Conclusion Top


Diabetic foot ulcer is a major health problem and in 15% it leads to amputation. There is prolonged inflammatory phase which results in delay in granulation tissue formation and decrease in tensile strength of the wound. PRP enhances wound healing by providing necessary growth factors and reducing the inflammation. We treated a long-standing recalcitrant graft failure diabetic foot ulcer successfully with PRP. Autologous PRP is a safe, inexpensive method in treating diabetic foot ulcer.

 
   References Top

1.
Brem H, Tomic-Canic M. Cellular and molecular basis of wound healing in diabetes. J Clin Invest 2007;117:1219-22.  Back to cited text no. 1
    
2.
Sarvajnamurthy S, Suryanarayan S, Budamakuntala L, Suresh DH. Autologous platelet rich plasma in chronic venous ulcers: Study of 17 cases. J Cutan Aesthet Surg 2013;6:97-9.  Back to cited text no. 2
[PUBMED]  Medknow Journal  
3.
Blume PA, Walters J, Payne W, Ayala J, Lantis J. Comparison of negative pressure wound therapy using vacuum-assisted closure with advanced moist wound therapy in the treatment of diabetic foot ulcers: A multicenter randomized controlled trial. Diabetes Care 2008;31:631-6.  Back to cited text no. 3
    
4.
Suryanarayan S, Budamakuntala L, Khadri SI, Sarvajnamurthy S. Efficacy of autologous platelet rich plasma in the treatment of chronic non healing leg ulcers. Plast Aesthet Res 2014;1:65-9.  Back to cited text no. 4
  Medknow Journal  
5.
Minniti CP, Eckman J, Sebastiani P, Steinberg MH, Ballas SK. Leg ulcers in sickle cell disease. Am J Hematol 2010;85:831-3.   Back to cited text no. 5
    
6.
Mekkes JR, Loots MA, Van Der Wal AC, Bos JD. Causes, investigation and treatment of leg ulceration. Br J Dermatol 2003;148:388-401.  Back to cited text no. 6
    
7.
Reiber GE, Lipsky BA, Gibbons GW. The burden of diabetic foot ulcers. Am J Surg 1998;176(Suppl):5-10S.  Back to cited text no. 7
    
8.
Kruse I, Edelman S. Evaluation and treatment of diabetic foot ulcers. Clinical Diabetes 2006;24:91-3.  Back to cited text no. 8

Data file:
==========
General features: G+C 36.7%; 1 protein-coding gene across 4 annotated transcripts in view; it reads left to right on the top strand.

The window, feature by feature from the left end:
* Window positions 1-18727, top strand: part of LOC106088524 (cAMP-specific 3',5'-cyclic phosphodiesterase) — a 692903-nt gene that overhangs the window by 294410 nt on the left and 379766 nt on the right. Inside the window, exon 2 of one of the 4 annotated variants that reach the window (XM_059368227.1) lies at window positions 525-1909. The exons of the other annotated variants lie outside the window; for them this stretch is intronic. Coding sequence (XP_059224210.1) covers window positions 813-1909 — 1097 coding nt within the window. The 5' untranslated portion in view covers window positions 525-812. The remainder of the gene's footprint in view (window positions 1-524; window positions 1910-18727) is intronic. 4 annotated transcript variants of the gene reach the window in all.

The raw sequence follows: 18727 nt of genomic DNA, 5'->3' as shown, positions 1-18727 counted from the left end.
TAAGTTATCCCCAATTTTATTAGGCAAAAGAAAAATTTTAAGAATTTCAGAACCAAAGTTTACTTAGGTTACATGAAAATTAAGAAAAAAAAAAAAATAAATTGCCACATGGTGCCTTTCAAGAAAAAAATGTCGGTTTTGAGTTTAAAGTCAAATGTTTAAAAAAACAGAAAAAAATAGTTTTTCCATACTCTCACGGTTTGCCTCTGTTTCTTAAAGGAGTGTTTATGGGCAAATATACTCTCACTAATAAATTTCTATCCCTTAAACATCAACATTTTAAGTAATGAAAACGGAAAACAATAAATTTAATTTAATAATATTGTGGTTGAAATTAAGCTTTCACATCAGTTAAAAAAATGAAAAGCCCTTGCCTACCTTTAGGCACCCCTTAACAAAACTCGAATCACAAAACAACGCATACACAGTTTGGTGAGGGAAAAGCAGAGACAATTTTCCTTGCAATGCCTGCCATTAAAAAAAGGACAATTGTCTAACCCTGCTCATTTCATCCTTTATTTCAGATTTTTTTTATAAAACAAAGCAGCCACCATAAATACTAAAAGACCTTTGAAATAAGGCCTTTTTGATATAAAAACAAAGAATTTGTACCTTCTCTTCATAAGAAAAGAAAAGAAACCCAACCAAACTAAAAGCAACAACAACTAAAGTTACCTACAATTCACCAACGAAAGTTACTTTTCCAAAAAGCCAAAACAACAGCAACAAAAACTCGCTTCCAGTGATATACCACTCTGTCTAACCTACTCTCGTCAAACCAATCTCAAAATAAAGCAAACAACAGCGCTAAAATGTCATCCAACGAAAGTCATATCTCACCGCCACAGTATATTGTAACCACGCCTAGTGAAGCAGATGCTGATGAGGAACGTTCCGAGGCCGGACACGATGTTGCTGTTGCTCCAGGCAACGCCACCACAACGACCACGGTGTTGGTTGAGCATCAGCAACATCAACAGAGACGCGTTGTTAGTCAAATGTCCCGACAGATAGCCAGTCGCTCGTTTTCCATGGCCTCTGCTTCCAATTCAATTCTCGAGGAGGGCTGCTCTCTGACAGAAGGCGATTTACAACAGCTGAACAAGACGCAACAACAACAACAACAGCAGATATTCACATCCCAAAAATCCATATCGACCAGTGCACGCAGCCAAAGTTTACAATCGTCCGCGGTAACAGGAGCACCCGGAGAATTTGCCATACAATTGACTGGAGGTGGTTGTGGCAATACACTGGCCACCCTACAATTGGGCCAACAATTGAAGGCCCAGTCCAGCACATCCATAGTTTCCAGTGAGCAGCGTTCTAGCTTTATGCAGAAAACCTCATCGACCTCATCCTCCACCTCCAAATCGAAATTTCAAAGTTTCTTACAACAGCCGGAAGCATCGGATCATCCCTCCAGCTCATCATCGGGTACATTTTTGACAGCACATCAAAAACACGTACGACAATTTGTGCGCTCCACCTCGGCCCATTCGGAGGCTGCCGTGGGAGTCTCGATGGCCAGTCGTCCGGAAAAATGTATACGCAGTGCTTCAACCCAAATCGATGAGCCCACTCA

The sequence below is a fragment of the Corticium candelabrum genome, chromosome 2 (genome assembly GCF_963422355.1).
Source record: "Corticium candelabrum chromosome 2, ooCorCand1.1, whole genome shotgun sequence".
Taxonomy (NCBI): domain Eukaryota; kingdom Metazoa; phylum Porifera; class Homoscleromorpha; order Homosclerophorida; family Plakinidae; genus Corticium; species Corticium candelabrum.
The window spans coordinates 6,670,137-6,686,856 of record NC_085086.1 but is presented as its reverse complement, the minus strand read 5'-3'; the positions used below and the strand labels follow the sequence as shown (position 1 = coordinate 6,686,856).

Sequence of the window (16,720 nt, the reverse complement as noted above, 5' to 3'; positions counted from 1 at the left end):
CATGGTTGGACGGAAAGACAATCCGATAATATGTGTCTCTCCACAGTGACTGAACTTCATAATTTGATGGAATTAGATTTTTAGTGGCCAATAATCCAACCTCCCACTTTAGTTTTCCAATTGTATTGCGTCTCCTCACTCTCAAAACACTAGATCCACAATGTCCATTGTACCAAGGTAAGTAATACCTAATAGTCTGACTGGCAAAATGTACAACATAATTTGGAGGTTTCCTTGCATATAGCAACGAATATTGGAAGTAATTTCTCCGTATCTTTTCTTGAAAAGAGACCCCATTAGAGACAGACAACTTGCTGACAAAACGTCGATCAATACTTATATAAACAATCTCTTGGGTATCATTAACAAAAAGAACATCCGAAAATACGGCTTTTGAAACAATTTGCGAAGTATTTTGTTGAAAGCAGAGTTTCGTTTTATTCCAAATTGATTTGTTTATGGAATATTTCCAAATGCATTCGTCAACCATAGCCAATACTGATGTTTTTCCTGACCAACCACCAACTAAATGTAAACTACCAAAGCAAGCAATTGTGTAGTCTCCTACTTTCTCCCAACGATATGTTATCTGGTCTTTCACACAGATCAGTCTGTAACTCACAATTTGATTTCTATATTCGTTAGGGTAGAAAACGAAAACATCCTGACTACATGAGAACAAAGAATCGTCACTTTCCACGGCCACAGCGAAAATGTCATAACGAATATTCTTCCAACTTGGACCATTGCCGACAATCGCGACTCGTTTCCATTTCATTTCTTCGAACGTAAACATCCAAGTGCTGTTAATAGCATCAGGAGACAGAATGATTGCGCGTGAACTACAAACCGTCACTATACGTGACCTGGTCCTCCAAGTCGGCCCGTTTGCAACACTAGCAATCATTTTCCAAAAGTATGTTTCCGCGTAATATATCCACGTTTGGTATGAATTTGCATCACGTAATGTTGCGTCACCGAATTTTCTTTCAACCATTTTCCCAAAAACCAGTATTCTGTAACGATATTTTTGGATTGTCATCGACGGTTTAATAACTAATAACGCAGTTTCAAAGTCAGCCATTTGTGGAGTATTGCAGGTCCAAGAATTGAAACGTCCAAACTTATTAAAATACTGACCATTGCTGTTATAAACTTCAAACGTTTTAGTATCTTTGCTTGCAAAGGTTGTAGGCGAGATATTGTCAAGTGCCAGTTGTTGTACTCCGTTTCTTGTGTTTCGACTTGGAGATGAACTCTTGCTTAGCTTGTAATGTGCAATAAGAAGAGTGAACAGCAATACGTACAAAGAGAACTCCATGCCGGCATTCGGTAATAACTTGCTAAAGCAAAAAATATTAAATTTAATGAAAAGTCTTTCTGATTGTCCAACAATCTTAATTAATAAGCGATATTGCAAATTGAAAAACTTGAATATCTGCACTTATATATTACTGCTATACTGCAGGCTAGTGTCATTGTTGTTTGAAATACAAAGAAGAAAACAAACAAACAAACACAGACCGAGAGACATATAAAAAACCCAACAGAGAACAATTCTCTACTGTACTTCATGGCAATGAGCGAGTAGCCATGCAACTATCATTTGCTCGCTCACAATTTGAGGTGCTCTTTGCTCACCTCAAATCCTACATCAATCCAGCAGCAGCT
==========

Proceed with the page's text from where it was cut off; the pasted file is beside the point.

9.
Singer AJ, Clark RA. Cutaneous wound healing. N Engl J Med 1999;341:738-46.  Back to cited text no. 9
    
10.
Loots MA, Lamme EN, Zeegelaar J, Mekkes JR, Bos JD, Middelkoop E. Differences in cellular infiltrate and extracellular matrix of chronic diabetic and venous ulcers versus acute wounds. J Invest Dermatol 1998;111:850-7.  Back to cited text no. 10
    
11.
Singh RP, Marwaha N, Malhotra P, Dash S. Quality assessment of platelet concentrates prepared by platelet rich plasma-platelet concentrate, buffy coat poor-platelet concentrate (BC-PC) and apheresis-PC methods. Asian J Transfus Sci 2009;3:86-94.  Back to cited text no. 11
[PUBMED]  Medknow Journal  
12.
Bhanot S, Alex JC. Current applications of platelet gels in facial plastic surgery. Facial Plast Surg 2002;18:27-33.  Back to cited text no. 12
    

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Correspondence Address:
Dr. Deepak H Suresh
No 878, First Floor, 14th Cross, Indiranagar, Bangalore - 560 038, Karnataka
India
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Source of Support: None, Conflict of Interest: None


DOI: 10.4103/0974-2077.150786

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    Figures

  [Figure 1], [Figure 2], [Figure 3], [Figure 4]